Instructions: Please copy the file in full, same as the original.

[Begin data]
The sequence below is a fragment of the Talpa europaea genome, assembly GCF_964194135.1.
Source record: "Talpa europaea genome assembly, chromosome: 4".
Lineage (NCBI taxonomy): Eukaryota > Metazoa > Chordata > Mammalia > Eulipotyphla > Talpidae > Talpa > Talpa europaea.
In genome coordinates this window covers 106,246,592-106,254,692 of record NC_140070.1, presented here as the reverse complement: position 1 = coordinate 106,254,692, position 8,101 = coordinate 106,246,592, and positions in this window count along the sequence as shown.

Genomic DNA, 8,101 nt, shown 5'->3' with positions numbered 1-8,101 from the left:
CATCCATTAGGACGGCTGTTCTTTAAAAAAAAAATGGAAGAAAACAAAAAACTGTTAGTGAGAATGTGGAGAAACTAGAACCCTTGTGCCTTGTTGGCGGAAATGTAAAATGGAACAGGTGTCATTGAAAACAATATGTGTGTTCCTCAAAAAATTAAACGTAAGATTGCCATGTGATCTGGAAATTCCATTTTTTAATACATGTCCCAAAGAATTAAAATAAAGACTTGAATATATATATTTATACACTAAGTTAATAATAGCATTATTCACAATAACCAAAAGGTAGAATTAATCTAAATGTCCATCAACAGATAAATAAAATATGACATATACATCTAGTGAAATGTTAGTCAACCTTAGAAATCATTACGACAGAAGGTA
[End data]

The sequence below is a fragment of the Talpa europaea genome, assembly GCF_964194135.1.
Source record: "Talpa europaea genome assembly, chromosome: 4".
Lineage (NCBI taxonomy): Eukaryota > Metazoa > Chordata > Mammalia > Eulipotyphla > Talpidae > Talpa > Talpa europaea.
In genome coordinates this window covers 106,246,592-106,254,692 of record NC_140070.1, presented here as the reverse complement: position 1 = coordinate 106,254,692, position 8,101 = coordinate 106,246,592, and positions in this window count along the sequence as shown.

Genomic DNA, 8,101 nt, shown 5'->3' with positions numbered 1-8,101 from the left:
CATCCATTAGGACGGCTGTTCTTTAAAAAAAAAATGGAAGAAAACAAAAAACTGTTAGTGAGAATGTGGAGAAACTAGAACCCTTGTGCCTTGTTGGCGGAAATGTAAAATGGAACAGGTGTCATTGAAAACAATATGTGTGTTCCTCAAAAAATTAAACGTAAGATTGCCATGTGATCTGGAAATTCCATTTTTTAATACATGTCCCAAAGAATTAAAATAAAGACTTGAATATATATATTTATACACTAAGTTAATAATAGCATTATTCACAATAACCAAAAGGTAGAATTAATCTAAATGTCCATCAACAGATAAATAAAATATGACATATACATCTAGTGAAATGTTAGTCAACCTTAGAAATCATTACGACAGAAGGTA